The Courtyard at the Historic Fifth Street School
Three elements make a great public space. Enclosure. Delight. And a view. While large public spaces are not a Vegas specialty, there are small spots here and there if you know where to look. Top of the list? The courtyard of the Mission-style Fifth Street School. Completed in 1936, the handsome, low-slung schoolhouse (now a cultural center for the city and a design outpost for UNLV) is the gem of Downtown.
Steps from Las Vegas Boulevard, mere blocks from Fremont, but worlds apart, the school’s courtyard is a remarkably calm and sensual place. It’s framed by a palette of white walls, red roof tiles and red wood columns; the west wall of the courtyard features a fountain marked with green and blue tile. Bistro lights and trees fill out the rest of the space. Surely it’s the best spot in town for a cozy wedding.
The materials are delightful — rich and textured. It’s a place that invites you to touch its surfaces and to take a few slow, luxurious breaths. Best of all, no one is trying to sell you anything. There’s nothing to do here but recharge your spirit. You might have to get creative to find a place to sit (the ledge of the fountain, nearby stairs), but the courtyard quickly energizes you.
As for the view? There’s no neon here, true. No majestic mountains or desertscapes. But face east, and the brilliant, louvered canopy of the Lloyd D. George Federal Courthouse stands tall over the courtyard, a silent sentinel connecting you back to the grandeur of Las Vegas.
Grand Canal Shoppes at the Venetian
Going on a gondola ride in Las Vegas is so cheesy — but so good. I’ve visited Italy, so when I moved here, my inclination was to snub the Venetian as a Disneyland substitute. Which, it turns out, is exactly what it is, but it does this really well. Heading through the crowd at the mini Piazza San Marco, my eye lands on a replica of the famous Venice clock tower, resplendent with Roman numerals circling bronzed zodiacs ticking time beneath the balconette holding a Virgin Mary statue. On the shelf above, a copy of the winged lion of Venice surveys approvingly as a petit comédie-Italienne commences upon the small stage below. Actors in motley and royal dress, one on stilts, juggle, dance, and sing in Italian, recalling 17th-century street performances.
As we slide down the canal, passing lion-shaped fountainheads, kissing for luck under bridges, the sonorous Italian ballads of our gondolier, Tino, surround us, completing the fantasy. Strangers walking by pause to listen; for a moment, we are all caught up in the Italian enchantment. Gliding by ornate quatrefoils windows, beneath the glowing “sky,” you are immersed in a moving Italian painting.
In May, The Venetian turns 20. With casinos moving away from travel-destination themes, who’s to say how much longer this faux Italian experience will be around. If you have never indulged your gondola urge, this almost-Italy moment will satisfy cravings for amore.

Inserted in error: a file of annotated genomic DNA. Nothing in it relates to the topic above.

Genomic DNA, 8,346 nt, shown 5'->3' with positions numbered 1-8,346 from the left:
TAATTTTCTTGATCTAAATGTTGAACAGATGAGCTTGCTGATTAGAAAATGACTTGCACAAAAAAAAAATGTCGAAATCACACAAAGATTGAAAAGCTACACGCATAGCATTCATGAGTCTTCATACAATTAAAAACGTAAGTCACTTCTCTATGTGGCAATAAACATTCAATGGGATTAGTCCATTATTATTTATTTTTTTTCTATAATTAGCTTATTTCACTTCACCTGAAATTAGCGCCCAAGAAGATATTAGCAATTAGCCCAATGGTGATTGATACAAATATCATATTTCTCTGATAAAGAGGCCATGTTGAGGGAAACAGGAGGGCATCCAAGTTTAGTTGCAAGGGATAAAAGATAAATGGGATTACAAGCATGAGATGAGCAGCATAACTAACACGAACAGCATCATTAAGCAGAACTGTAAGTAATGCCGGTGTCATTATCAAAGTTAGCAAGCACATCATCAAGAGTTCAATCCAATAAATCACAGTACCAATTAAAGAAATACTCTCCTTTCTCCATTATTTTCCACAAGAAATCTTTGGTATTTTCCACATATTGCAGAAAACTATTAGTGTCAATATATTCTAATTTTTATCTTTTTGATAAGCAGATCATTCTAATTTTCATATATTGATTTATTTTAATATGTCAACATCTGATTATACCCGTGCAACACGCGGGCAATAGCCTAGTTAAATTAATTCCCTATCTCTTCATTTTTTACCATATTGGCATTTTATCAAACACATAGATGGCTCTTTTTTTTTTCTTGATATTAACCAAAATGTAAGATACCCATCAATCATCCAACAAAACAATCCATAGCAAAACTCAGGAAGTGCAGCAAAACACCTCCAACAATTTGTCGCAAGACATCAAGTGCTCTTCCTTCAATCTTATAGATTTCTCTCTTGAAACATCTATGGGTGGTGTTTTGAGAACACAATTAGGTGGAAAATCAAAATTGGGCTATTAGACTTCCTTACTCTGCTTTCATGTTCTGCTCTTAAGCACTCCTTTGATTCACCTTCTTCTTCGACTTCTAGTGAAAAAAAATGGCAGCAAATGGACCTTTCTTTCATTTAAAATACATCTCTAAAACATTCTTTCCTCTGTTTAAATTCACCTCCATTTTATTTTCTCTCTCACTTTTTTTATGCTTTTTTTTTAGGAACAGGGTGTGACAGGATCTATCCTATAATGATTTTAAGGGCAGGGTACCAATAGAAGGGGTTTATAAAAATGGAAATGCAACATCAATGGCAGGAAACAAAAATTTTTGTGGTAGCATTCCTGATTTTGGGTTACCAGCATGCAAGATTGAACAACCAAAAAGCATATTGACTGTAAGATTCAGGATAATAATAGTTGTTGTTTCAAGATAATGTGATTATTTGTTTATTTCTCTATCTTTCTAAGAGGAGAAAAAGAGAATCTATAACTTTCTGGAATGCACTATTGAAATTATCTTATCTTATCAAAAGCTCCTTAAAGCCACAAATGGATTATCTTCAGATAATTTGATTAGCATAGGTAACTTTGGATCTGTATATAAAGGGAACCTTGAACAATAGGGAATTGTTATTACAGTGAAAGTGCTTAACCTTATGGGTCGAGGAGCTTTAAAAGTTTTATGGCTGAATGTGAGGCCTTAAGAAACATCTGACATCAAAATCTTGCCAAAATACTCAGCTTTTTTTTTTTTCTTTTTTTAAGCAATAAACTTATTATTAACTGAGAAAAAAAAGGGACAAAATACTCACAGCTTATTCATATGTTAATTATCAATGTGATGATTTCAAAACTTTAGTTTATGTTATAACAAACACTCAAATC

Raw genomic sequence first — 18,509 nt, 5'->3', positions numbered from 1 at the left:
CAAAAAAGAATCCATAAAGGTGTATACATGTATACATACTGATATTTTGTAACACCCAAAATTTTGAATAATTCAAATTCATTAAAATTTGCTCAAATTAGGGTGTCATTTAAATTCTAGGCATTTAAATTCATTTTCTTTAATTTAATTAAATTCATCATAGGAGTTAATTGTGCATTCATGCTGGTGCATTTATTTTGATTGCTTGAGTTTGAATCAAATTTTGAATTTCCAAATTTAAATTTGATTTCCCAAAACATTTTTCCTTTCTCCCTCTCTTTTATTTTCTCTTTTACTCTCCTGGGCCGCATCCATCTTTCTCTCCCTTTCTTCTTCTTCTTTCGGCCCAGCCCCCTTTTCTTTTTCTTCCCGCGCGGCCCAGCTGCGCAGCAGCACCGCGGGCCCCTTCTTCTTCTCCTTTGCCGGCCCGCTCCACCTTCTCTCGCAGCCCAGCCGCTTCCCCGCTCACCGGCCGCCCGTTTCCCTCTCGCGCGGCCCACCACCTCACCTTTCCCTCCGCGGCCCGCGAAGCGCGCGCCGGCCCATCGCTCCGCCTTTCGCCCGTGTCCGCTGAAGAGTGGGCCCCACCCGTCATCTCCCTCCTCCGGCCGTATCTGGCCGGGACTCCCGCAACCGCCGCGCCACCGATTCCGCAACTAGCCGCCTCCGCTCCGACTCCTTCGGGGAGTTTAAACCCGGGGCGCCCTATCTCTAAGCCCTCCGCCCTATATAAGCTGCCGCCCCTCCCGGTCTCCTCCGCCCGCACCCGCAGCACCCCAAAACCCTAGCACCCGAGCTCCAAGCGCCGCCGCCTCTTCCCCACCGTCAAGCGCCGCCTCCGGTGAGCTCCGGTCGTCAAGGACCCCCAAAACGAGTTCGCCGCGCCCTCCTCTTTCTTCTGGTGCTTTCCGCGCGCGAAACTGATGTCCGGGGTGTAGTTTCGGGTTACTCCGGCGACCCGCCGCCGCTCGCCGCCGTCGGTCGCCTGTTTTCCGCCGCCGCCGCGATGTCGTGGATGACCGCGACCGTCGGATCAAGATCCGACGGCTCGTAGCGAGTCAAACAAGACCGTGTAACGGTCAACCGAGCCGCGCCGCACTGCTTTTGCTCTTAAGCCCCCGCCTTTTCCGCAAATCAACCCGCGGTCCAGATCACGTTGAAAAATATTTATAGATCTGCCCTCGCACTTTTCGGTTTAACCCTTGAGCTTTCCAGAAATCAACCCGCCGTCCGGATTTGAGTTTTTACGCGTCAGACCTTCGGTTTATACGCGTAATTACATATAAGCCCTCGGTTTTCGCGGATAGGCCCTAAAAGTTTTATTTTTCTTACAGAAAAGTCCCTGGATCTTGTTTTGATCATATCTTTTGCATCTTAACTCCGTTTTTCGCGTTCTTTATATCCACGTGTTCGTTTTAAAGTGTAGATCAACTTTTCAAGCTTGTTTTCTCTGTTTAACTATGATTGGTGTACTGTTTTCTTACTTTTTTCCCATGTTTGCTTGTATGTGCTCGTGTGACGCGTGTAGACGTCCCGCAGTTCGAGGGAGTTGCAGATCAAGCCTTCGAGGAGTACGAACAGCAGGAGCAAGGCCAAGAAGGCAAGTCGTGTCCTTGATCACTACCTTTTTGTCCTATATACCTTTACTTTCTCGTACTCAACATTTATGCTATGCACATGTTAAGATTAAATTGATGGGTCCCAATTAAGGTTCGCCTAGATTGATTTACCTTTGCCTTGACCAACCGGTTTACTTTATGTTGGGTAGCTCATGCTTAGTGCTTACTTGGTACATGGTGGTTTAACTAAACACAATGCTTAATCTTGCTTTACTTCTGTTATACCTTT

Smith Center Lobby
With its offerings of orchestra concerts, Broadway shows, and other big-name performers, The Smith Center has done much to burnish Las Vegas’ cultural bona fides — but the lift to a higher cultural plane begins in the lobby, from its polished marble floors to its shimmering chandeliers. If The Smith Center’s exterior is reminiscent of the Hoover Dam, the interior evokes a luxury ocean liner of the art deco era. The curving staircases are designed for intermission grand entrances, and the soaring sculpture of an angel reminds audiences that all art begins with inspiration.
Lissa Townsend Rodgers
UNLV Student Recreation and Wellness Center
There are few places I spend more time than the gym. At heart I’m an anti-gym-rat — but biking, hiking, or running outdoors every day isn’t an option here. And besides, the real reason I fell in love with this gym is the pool. With its half-dozen 25-yard lap lanes, vaulted ceiling, and window walls, it’s nicer than the pool in any other gym 15 minutes from my house. But over the years I’ve fallen in love with the rest of the SRWC, too. The squeak of sneakers on the glossed wood courts and the echoes from a pickup game take me back to my childhood YMCA.
The SRWC’s architects — DMJM Design of Scottsdale, Arizona, and Hastings & Chivetta of St. Louis, Missouri — blended these nostalgia-promoting elements into a highly functional layout that puts nearly every available activity within sight of the central foyer. A third-floor loft serves as a running track that overlooks the second floor, where the weight room, dance studios, and office space are arrayed around a spiral staircase. The bottom floor holds not just the pool, courts, and cardio room, but also restaurants and the student wellness center. Everything feels like it’s easily within reach. I can’t help but believe this is intentional, as it lowers the psychological barrier of sticking with a fitness regimen.
Sure, it’s humbling to be surrounded by co-eds in the prime of their life when I’m struggling to shoulder press 25 pounds. But I like to think I’m setting an example by showing up, week after week, as freshmen come and seniors go.